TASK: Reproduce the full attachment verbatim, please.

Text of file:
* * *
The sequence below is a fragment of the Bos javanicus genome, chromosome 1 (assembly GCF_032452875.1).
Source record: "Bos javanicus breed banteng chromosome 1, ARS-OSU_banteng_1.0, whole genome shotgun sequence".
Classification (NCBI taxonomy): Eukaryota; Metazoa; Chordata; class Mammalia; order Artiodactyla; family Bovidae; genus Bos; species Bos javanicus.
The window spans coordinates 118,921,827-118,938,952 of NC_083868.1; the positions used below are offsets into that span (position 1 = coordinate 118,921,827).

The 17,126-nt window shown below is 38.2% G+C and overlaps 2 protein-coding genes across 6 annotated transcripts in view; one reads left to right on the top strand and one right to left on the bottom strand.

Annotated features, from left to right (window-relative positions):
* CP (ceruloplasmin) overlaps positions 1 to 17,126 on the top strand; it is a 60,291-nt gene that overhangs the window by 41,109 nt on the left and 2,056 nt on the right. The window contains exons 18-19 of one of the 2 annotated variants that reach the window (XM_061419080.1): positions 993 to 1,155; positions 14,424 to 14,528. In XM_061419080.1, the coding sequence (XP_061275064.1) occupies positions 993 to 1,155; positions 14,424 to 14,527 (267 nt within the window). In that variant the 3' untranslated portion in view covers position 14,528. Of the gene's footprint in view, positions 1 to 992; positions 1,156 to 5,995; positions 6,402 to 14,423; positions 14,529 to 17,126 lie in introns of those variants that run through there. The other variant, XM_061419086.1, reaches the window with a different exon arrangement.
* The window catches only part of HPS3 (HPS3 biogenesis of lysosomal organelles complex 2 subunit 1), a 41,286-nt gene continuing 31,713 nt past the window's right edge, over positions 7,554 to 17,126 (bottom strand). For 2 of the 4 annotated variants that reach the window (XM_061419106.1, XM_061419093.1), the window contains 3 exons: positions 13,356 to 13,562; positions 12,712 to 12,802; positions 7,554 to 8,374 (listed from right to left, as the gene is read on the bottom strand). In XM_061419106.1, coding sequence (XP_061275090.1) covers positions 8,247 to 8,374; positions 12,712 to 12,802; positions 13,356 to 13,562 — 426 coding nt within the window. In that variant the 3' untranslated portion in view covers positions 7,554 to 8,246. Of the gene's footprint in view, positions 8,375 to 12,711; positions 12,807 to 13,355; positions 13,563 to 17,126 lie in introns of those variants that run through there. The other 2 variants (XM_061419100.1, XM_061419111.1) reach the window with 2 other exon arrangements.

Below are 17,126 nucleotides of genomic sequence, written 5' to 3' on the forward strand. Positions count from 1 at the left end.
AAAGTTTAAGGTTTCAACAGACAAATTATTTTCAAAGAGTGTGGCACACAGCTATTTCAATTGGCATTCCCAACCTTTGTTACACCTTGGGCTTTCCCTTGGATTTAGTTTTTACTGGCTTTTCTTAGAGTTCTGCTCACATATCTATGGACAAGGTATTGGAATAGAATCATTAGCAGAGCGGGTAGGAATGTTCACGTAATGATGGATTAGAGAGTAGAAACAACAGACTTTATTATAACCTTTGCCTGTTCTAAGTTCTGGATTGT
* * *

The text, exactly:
The sequence below is a fragment of the Bos javanicus genome, chromosome 1 (assembly GCF_032452875.1).
Source record: "Bos javanicus breed banteng chromosome 1, ARS-OSU_banteng_1.0, whole genome shotgun sequence".
Classification (NCBI taxonomy): Eukaryota; Metazoa; Chordata; class Mammalia; order Artiodactyla; family Bovidae; genus Bos; species Bos javanicus.
The window spans coordinates 118,921,827-118,938,952 of NC_083868.1; the positions used below are offsets into that span (position 1 = coordinate 118,921,827).

The 17,126-nt window shown below is 38.2% G+C and overlaps 2 protein-coding genes across 6 annotated transcripts in view; one reads left to right on the top strand and one right to left on the bottom strand.

Annotated features, from left to right (window-relative positions):
* CP (ceruloplasmin) overlaps positions 1 to 17,126 on the top strand; it is a 60,291-nt gene that overhangs the window by 41,109 nt on the left and 2,056 nt on the right. The window contains exons 18-19 of one of the 2 annotated variants that reach the window (XM_061419080.1): positions 993 to 1,155; positions 14,424 to 14,528. In XM_061419080.1, the coding sequence (XP_061275064.1) occupies positions 993 to 1,155; positions 14,424 to 14,527 (267 nt within the window). In that variant the 3' untranslated portion in view covers position 14,528. Of the gene's footprint in view, positions 1 to 992; positions 1,156 to 5,995; positions 6,402 to 14,423; positions 14,529 to 17,126 lie in introns of those variants that run through there. The other variant, XM_061419086.1, reaches the window with a different exon arrangement.
* The window catches only part of HPS3 (HPS3 biogenesis of lysosomal organelles complex 2 subunit 1), a 41,286-nt gene continuing 31,713 nt past the window's right edge, over positions 7,554 to 17,126 (bottom strand). For 2 of the 4 annotated variants that reach the window (XM_061419106.1, XM_061419093.1), the window contains 3 exons: positions 13,356 to 13,562; positions 12,712 to 12,802; positions 7,554 to 8,374 (listed from right to left, as the gene is read on the bottom strand). In XM_061419106.1, coding sequence (XP_061275090.1) covers positions 8,247 to 8,374; positions 12,712 to 12,802; positions 13,356 to 13,562 — 426 coding nt within the window. In that variant the 3' untranslated portion in view covers positions 7,554 to 8,246. Of the gene's footprint in view, positions 8,375 to 12,711; positions 12,807 to 13,355; positions 13,563 to 17,126 lie in introns of those variants that run through there. The other 2 variants (XM_061419100.1, XM_061419111.1) reach the window with 2 other exon arrangements.

Below are 17,126 nucleotides of genomic sequence, written 5' to 3' on the forward strand. Positions count from 1 at the left end.
AAAGTTTAAGGTTTCAACAGACAAATTATTTTCAAAGAGTGTGGCACACAGCTATTTCAATTGGCATTCCCAACCTTTGTTACACCTTGGGCTTTCCCTTGGATTTAGTTTTTACTGGCTTTTCTTAGAGTTCTGCTCACATATCTATGGACAAGGTATTGGAATAGAATCATTAGCAGAGCGGGTAGGAATGTTCACGTAATGATGGATTAGAGAGTAGAAACAACAGACTTTATTATAACCTTTGCCTGTTCTAAGTTCTGGATTGT